Apple’s Thunderbolt Display is a 27-inch, LED-backlit, in-plane switched (IPS) display which provides a bigger view and extra screen estate for Apple's Thunderbolt-enabled hardware (see picture).
The display can also be used as a hub for connecting flash drives and other peripherals. The display has three USB 2.0, one FireWire 800, and a gigabit Ethernet connection at the rear (see picture).
Hardware that can take advantage of the Thunderbolt display at present includes the latest MacBook Airs, the latest 13, 15 and 17-inch MacBook Pros, iMacs released in 2011, and the latest Mac Minis.
The connection at the rear of the display also allows Thunderbolt-enabled peripherals to be connected and accessed via Mac computers.
For example, we were reviewing Promise Technology's Pegasus R6 direct-attached storage (DAS) system at the time, and it was easy to plug it into the display and access the storage device.
Quibbles for us were the lack of USB 3.0 connectivity, no connectivity for hardware using DVI, HDMI, VGA or Mini DisplayPort connections for connecting computers other than Thunderbolt-enabled ones to displays, and annoying reflections off the glossy screen in environments with discrete light sources.
The display is a glossy, widescreen system with a cinematic 16:9 aspect ratio, and a native resolution of 2560 x 1440 pixels in 32-bit colour.
Since it is an LED-backlit IPS monitor, which bumps up the price, it has a very wide angle of view and better contrast and colour saturation than monitors which use older fluorescent backlit technology and 'twisted nematic' (TN) for colour display.
The monitor uses a ‘ducks foot’-type stand (see picture).
This connects to the display via a hinge, allowing the display to be tilted at angles between -5 and 25 degrees. You cannot swivel the display to adjust sideways, just physically move the duck’s foot to achieve your desired view.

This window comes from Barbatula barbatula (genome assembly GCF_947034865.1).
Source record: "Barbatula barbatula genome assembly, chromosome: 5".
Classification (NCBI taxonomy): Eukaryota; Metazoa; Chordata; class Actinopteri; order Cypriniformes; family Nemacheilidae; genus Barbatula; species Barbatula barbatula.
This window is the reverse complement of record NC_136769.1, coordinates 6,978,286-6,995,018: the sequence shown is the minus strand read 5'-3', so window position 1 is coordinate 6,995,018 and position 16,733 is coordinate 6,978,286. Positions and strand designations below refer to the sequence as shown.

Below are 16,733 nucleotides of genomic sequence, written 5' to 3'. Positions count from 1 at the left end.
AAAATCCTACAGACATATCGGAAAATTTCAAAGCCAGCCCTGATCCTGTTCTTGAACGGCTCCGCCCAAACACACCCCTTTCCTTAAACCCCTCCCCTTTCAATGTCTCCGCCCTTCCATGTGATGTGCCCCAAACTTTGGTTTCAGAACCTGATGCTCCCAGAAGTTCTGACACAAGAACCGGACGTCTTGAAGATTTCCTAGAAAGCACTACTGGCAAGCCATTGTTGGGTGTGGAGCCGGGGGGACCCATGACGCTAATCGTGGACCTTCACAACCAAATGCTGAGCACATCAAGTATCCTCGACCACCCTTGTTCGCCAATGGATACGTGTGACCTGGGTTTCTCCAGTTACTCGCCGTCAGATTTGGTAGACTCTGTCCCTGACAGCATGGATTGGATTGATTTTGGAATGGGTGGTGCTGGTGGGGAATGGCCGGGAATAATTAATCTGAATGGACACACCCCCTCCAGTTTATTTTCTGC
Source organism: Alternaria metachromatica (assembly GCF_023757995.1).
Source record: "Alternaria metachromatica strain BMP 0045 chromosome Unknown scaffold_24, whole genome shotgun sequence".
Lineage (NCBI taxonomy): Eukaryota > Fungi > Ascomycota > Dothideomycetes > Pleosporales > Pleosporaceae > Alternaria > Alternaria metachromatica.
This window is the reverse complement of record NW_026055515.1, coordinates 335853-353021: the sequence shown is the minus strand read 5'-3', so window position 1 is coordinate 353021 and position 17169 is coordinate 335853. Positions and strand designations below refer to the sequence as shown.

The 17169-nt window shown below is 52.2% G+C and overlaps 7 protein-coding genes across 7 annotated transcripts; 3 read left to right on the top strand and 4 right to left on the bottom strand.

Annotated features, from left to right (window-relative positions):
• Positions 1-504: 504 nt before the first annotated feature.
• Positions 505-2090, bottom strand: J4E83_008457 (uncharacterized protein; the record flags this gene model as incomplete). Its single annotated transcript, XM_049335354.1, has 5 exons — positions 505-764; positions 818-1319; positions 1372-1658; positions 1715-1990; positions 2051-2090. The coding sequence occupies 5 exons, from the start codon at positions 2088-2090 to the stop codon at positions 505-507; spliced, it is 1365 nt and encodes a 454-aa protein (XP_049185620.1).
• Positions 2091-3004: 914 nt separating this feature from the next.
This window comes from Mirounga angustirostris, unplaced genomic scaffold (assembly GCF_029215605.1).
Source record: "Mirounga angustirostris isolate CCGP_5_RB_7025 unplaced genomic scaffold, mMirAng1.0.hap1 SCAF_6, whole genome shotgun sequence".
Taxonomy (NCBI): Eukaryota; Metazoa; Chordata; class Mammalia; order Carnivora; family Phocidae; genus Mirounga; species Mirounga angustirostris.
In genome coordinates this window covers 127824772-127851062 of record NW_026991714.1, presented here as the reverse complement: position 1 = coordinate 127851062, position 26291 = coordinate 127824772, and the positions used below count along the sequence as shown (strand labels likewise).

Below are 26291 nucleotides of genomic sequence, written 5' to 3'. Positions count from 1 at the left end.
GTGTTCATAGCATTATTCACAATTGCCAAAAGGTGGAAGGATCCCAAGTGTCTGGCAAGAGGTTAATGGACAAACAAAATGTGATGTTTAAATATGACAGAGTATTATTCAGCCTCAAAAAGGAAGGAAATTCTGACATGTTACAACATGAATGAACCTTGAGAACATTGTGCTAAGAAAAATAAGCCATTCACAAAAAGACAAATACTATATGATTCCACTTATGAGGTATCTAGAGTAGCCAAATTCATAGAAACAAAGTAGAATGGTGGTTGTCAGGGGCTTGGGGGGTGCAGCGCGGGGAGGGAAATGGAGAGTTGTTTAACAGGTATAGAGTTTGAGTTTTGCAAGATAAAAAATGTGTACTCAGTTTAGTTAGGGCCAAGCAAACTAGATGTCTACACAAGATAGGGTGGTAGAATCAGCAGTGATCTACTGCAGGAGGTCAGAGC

To stop thieves walking off with your Apple Thunderbolt Display, there's a Kensington security slot, allowing the system to be locked down.
As you’d expect from Apple, the Thunderbolt Display is easy to set up. Just plug the Thunderbolt cable into your laptop (or other Thunderbolt-enabled computer) and the display fires up showing an extension of your MacBook Air or MacBook Pro’s laptop display.
You can also use the ‘magsafe’ AC power connector built into the display to charge your Apple laptop.
We used a MacBook Air with the display and it gave us an extra 27 inches (measured across the screen diagonally) of screen estate, although users can just mirror the display from their laptop on to the Thunderbolt display.
We were also reviewing Parallels Desktop 7 for Mac at the same time. This software lets users run their Windows desktops as a virtual machine inside Mac OS X.
To make our virtual machine image appear on the Thunderbolt display, we just dragged the Mac OS X window on to the Thunderbolt display. When we dragged the cursor off our MacBook screen to the right, the cursor appeared to the left of the Thunderbolt display (see picture).
The Thunderbolt display has an ambient light sensor which adjusts brightness automatically depending on the light level in your working environment.
However, the glossy screen does reflect external light and is best positioned to minimise reflections.
Another feature of Thunderbolt is that it allows Thunderbolt devices to be daisy-chained together (see picture showing a MacBook Air connected into two daisy-chained Apple Thunderbolt Displays).
Display and colour calibration adjustments
To check display colour calibration users will have to check their Mac computers system preferences and click on 'display' (see picture).
This is unlike standard displays, such as the NEC EA192M and LG E1910P displays we recently reviewed, in which users can use dedicated hardware buttons located on the lower screen bezel to access on-screen display (OSD) buttons.
There are no such buttons on Apple’s Thunderbolt Display, so users have to use the above display calibration software assistant to set display parameters, such as gamma and colour white point.
To check the performance of Apple’s Thunderbolt Display with respect to colour representation and monitor performance, we used standard test images to ascertain brightness level consistency, colour banding and Moire interference, among others. The check turned up no faults we could discern.
We couldn’t fault the build quality and the monitor’s looks. But you need Thunderbolt-enabled Mac hardware to use Apple's Thunderbolt Display. The addition of connections for DVI, HDMI, Mini DisplayPort and VGA ports would resolve this.
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